Mar 4, 2013
'Plain language' poll of climate scientists shows concrete examples of iconic changes
What is the likelihood that global average sea level will rise more during this century than IPCC forecasts? Did global warming make the recent record high U.S. summer temperatures worse? For answers, the public and policymakers can turn to Vision Prize, an online poll of climate and earth scientists. Poll results are now searchable by topic and include average h-index scores of the experts giving the various answers.
"We're very encouraged by the high quality of our 275+ expert participants," says Peter Kriss, the director of research. Vision Prize provides mean h-index scores to give readers of the poll an approximate metric for assessing the relative expertise of the participants who selected a given answer. "We were very impressed to find mean h = 36 among our top 50 experts," says Kriss. As a point of reference, h ≈ 12 might be a typical value for advancement to tenure at major research universities; membership in the U.S. National Academy of Sciences may typically be associated with h ≈ 45 and higher (Hirsch, PNAS, 2005).
Vision Prize is now seeking additional participants from the scientific community, including doctoral students. "The larger the number of climate and earth scientists participating, the more useful the results," says Kriss.
Join your distinguished colleagues: http://visionprize.com/why
Closing the 'public perception versus reality gap' with respect to where scientists agree and disagree
It takes about five minutes, after quick registration, to share your predictions – and help identify where there is substantial agreement or disagreement on possible iconic changes of great interest to the public.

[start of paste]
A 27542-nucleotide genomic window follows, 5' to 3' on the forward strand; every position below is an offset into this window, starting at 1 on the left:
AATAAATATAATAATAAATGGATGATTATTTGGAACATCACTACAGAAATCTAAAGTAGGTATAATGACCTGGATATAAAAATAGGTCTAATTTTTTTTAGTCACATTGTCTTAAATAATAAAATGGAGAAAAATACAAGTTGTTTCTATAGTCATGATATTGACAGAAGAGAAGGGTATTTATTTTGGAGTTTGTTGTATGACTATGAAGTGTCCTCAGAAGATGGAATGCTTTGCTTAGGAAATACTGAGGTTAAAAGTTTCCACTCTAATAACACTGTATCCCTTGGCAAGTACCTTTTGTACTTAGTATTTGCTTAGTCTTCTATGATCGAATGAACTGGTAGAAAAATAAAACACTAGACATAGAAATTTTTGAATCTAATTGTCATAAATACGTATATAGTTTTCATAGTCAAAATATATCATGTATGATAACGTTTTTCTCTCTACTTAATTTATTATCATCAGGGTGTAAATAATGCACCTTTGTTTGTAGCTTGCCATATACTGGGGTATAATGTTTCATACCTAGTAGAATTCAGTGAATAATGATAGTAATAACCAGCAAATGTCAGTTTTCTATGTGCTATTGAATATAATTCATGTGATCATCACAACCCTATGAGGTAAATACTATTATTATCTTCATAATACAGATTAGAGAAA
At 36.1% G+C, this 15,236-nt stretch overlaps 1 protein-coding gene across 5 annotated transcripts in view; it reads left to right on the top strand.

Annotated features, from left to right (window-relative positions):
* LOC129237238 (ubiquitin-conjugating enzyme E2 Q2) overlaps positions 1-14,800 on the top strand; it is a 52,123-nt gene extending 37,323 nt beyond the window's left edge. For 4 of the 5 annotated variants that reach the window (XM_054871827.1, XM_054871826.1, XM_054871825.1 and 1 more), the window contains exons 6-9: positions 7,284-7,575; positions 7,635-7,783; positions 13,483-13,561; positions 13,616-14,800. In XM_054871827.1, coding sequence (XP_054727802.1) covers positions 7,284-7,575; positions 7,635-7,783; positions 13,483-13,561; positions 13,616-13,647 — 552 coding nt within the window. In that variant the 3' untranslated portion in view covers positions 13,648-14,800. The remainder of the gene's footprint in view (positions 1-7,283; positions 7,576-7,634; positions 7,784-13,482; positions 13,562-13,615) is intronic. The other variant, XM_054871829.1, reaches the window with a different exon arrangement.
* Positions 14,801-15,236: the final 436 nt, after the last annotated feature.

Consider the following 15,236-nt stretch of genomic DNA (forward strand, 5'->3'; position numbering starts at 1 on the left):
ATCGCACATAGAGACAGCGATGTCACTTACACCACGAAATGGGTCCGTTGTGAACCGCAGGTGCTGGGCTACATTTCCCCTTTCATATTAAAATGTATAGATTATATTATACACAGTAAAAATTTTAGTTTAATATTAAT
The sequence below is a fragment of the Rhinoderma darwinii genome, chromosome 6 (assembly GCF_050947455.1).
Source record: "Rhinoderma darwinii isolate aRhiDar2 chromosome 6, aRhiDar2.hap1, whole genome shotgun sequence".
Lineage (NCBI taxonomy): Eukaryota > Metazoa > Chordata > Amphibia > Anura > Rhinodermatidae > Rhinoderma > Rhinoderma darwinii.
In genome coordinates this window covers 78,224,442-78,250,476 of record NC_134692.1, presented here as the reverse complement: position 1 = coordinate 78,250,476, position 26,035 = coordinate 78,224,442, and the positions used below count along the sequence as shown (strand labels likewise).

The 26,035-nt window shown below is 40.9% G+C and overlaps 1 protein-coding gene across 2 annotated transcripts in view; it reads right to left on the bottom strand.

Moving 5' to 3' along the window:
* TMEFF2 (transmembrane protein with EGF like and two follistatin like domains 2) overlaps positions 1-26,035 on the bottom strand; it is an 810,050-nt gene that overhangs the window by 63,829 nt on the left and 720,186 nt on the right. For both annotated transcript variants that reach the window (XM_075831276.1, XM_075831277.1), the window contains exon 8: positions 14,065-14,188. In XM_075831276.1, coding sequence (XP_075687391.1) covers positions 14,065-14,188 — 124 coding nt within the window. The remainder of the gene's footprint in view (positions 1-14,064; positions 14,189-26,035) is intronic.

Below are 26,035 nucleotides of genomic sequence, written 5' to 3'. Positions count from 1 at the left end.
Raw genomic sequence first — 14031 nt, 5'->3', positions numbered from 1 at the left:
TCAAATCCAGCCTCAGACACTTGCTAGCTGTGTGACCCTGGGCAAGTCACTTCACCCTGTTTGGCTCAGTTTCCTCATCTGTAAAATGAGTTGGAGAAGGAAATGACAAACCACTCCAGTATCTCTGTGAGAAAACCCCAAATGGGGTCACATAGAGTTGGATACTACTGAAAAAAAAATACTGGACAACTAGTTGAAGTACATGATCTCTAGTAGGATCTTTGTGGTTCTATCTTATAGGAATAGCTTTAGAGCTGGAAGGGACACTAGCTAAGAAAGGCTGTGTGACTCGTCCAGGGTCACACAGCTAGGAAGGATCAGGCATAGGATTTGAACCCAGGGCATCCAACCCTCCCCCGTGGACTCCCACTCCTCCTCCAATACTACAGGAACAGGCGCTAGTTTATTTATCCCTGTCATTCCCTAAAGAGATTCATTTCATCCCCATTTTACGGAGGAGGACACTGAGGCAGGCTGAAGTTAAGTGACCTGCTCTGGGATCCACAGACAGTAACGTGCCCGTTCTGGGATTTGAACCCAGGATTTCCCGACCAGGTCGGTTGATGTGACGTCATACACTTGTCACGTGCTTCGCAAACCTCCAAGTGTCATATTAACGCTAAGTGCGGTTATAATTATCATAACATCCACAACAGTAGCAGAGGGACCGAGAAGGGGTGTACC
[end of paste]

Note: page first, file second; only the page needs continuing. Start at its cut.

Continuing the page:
Incentives both to participate and to carefully consider one's responses are integral to the design of Vision Prize. "Though we think interest in communicating scientific opinion is the key motivator," says Kriss, "we also make use of a scoring algorithm designed to encourage thoughtful answers, especially with regard to predicting the beliefs of others." This makes it possible for expert participants to win charity gift card prizes, based on their answers to poll questions, and to gain recognition as domain experts." We all recognize the need to do science communication, but we still seem to struggle to do this well," says Jonathan Foley, Director of the University of Minnesota Institute on the Environment. "As a new approach to this problem, Vision Prize deserves our attention."
"Vision Prize: Poll of Climate and Earth Scientists" is an online research platform for communicating expert opinion on climate risk. The project currently involves more than 275 experts from institutions around the world. Vision Prize is affiliated with researchers at Carnegie Mellon University and the University of Minnesota Institute on the Environment. The research program is strictly nonpartisan – Vision Prize is not an advocacy organization.
Source: Vision Prize